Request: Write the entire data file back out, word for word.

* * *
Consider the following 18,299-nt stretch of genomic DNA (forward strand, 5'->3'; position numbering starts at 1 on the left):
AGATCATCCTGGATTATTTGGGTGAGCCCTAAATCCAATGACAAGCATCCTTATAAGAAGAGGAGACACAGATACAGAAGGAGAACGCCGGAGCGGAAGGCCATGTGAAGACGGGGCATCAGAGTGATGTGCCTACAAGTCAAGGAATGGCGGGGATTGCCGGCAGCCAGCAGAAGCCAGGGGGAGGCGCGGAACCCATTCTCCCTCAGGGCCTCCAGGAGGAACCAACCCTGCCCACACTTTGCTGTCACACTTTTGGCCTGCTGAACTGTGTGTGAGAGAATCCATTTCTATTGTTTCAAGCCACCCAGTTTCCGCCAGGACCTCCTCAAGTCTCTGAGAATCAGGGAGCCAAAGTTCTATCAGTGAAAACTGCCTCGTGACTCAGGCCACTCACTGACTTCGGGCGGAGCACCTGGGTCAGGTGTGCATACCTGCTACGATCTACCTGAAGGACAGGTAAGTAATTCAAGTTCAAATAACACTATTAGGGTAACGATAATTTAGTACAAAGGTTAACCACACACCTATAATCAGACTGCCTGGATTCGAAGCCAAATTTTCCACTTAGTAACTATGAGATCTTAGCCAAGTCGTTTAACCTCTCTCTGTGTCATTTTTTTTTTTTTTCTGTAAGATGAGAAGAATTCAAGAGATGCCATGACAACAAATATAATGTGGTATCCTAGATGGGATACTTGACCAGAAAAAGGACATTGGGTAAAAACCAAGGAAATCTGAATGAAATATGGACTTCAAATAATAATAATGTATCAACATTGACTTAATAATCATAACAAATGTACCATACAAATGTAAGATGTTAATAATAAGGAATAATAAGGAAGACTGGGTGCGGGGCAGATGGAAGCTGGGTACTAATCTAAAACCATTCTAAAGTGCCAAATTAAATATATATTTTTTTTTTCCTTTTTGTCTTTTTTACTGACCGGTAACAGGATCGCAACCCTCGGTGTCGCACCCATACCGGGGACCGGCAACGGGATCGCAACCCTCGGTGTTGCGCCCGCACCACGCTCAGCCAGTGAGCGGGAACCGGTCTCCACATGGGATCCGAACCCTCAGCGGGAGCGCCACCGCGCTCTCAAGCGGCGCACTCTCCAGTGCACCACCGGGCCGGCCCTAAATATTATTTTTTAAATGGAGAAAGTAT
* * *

Consider the following 18,299-nt stretch of genomic DNA (forward strand, 5'->3'; position numbering starts at 1 on the left):
AGATCATCCTGGATTATTTGGGTGAGCCCTAAATCCAATGACAAGCATCCTTATAAGAAGAGGAGACACAGATACAGAAGGAGAACGCCGGAGCGGAAGGCCATGTGAAGACGGGGCATCAGAGTGATGTGCCTACAAGTCAAGGAATGGCGGGGATTGCCGGCAGCCAGCAGAAGCCAGGGGGAGGCGCGGAACCCATTCTCCCTCAGGGCCTCCAGGAGGAACCAACCCTGCCCACACTTTGCTGTCACACTTTTGGCCTGCTGAACTGTGTGTGAGAGAATCCATTTCTATTGTTTCAAGCCACCCAGTTTCCGCCAGGACCTCCTCAAGTCTCTGAGAATCAGGGAGCCAAAGTTCTATCAGTGAAAACTGCCTCGTGACTCAGGCCACTCACTGACTTCGGGCGGAGCACCTGGGTCAGGTGTGCATACCTGCTACGATCTACCTGAAGGACAGGTAAGTAATTCAAGTTCAAATAACACTATTAGGGTAACGATAATTTAGTACAAAGGTTAACCACACACCTATAATCAGACTGCCTGGATTCGAAGCCAAATTTTCCACTTAGTAACTATGAGATCTTAGCCAAGTCGTTTAACCTCTCTCTGTGTCATTTTTTTTTTTTTTCTGTAAGATGAGAAGAATTCAAGAGATGCCATGACAACAAATATAATGTGGTATCCTAGATGGGATACTTGACCAGAAAAAGGACATTGGGTAAAAACCAAGGAAATCTGAATGAAATATGGACTTCAAATAATAATAATGTATCAACATTGACTTAATAATCATAACAAATGTACCATACAAATGTAAGATGTTAATAATAAGGAATAATAAGGAAGACTGGGTGCGGGGCAGATGGAAGCTGGGTACTAATCTAAAACCATTCTAAAGTGCCAAATTAAATATATATTTTTTTTTTCCTTTTTGTCTTTTTTACTGACCGGTAACAGGATCGCAACCCTCGGTGTCGCACCCATACCGGGGACCGGCAACGGGATCGCAACCCTCGGTGTTGCGCCCGCACCACGCTCAGCCAGTGAGCGGGAACCGGTCTCCACATGGGATCCGAACCCTCAGCGGGAGCGCCACCGCGCTCTCAAGCGGCGCACTCTCCAGTGCACCACCGGGCCGGCCCTAAATATTATTTTTTAAATGGAGAAAGTAT